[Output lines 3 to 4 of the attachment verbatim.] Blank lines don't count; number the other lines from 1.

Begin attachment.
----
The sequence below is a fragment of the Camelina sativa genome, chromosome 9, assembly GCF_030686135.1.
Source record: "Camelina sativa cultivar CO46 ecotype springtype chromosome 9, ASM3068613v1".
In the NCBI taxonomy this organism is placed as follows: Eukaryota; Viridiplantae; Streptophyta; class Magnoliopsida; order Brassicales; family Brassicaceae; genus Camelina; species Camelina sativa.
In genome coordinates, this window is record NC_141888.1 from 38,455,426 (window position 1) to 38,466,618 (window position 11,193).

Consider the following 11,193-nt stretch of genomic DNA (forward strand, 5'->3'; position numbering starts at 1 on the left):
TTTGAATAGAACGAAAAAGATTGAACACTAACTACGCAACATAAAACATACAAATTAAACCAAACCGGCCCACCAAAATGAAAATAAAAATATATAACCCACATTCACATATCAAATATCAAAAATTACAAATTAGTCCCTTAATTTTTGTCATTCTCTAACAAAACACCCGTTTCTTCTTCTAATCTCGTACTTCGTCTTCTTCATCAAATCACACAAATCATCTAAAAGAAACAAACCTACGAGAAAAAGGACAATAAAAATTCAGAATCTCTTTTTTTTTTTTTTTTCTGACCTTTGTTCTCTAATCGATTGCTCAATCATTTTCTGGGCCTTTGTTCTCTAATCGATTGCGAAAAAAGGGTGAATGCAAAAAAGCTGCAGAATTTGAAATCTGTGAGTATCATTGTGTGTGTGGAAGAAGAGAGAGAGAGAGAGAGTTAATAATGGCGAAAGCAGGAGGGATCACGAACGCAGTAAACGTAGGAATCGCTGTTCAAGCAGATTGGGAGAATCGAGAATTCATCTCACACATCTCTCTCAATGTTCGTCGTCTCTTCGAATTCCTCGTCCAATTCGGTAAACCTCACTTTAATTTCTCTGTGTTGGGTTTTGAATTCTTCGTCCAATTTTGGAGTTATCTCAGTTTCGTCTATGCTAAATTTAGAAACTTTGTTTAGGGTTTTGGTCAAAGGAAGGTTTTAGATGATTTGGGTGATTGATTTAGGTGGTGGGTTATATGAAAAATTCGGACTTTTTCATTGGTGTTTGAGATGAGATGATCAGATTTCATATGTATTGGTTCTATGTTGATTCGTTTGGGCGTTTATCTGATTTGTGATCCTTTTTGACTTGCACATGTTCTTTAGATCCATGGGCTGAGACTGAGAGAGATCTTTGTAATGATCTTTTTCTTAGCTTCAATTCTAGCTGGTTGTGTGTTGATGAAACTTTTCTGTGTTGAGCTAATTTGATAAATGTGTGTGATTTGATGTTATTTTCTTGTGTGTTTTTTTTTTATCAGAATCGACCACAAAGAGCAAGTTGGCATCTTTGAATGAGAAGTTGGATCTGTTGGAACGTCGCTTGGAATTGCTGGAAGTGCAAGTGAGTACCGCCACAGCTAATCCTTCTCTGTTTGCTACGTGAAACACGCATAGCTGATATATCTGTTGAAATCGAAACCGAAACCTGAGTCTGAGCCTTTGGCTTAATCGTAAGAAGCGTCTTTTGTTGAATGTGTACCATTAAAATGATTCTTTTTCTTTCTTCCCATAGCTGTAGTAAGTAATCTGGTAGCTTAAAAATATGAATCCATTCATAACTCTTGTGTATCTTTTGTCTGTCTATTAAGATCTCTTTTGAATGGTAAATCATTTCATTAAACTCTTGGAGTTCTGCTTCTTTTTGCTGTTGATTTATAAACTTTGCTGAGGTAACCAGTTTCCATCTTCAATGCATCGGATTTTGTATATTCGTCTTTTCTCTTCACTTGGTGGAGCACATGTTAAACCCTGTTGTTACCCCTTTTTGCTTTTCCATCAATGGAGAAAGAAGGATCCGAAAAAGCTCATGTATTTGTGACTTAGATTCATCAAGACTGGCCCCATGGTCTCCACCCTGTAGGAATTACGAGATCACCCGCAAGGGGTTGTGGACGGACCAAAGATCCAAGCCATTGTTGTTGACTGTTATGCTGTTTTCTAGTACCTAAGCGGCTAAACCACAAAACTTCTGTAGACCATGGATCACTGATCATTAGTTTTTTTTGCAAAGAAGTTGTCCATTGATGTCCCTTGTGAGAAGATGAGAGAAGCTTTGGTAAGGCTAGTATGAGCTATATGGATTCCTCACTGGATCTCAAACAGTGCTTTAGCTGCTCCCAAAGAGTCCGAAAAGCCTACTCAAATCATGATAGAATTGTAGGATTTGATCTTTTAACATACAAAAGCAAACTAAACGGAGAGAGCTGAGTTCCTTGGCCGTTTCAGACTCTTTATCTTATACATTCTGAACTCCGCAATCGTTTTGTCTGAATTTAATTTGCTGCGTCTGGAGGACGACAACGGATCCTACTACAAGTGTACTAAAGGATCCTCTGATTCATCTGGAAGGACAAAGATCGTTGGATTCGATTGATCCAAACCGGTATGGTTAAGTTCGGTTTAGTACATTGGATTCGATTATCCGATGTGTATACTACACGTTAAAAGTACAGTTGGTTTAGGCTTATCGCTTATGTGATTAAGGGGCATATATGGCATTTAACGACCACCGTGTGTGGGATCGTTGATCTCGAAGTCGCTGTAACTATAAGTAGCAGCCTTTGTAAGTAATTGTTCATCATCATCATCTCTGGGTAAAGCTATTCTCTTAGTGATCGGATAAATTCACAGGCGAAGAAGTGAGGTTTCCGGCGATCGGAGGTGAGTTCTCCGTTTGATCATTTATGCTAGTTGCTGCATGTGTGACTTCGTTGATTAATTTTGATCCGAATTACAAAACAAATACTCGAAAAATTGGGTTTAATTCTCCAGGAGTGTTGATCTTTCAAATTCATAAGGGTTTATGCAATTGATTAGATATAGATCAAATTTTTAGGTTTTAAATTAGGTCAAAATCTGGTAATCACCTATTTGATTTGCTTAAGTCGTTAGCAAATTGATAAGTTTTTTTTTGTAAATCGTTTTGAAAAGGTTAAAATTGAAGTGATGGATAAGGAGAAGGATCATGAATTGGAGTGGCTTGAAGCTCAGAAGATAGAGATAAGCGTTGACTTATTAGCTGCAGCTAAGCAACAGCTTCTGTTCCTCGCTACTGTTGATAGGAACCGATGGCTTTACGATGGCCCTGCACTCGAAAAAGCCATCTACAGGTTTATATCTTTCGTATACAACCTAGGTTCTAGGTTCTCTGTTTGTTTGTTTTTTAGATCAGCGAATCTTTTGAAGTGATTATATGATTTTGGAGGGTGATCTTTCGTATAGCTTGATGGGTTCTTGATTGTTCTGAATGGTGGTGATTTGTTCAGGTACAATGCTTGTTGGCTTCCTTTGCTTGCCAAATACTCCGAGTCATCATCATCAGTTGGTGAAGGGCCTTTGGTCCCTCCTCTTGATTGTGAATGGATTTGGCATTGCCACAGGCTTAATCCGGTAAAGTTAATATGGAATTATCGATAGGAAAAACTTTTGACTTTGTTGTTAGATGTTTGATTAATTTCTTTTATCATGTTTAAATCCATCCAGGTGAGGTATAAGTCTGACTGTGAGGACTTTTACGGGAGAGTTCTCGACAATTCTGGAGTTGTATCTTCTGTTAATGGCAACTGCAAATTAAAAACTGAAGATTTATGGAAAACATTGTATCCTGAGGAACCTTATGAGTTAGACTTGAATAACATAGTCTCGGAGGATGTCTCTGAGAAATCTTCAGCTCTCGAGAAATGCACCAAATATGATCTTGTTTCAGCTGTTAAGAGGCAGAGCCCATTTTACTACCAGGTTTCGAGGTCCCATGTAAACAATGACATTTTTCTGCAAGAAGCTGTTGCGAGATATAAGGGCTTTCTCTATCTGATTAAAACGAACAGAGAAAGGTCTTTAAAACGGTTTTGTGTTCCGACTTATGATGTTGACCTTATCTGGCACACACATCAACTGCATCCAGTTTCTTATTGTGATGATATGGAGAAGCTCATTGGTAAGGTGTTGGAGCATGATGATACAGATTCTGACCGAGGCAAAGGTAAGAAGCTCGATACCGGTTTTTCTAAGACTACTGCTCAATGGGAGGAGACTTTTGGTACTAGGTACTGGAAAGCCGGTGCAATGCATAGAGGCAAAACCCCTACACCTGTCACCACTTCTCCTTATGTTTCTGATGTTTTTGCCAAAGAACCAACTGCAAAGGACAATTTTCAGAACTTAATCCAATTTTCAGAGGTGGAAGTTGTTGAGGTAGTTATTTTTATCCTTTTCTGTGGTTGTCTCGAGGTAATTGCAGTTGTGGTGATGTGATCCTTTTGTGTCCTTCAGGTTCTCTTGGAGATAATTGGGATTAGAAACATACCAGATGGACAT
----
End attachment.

In the NCBI taxonomy this organism is placed as follows: Eukaryota; Viridiplantae; Streptophyta; class Magnoliopsida; order Brassicales; family Brassicaceae; genus Camelina; species Camelina sativa.
In genome coordinates, this window is record NC_141888.1 from 38,455,426 (window position 1) to 38,466,618 (window position 11,193).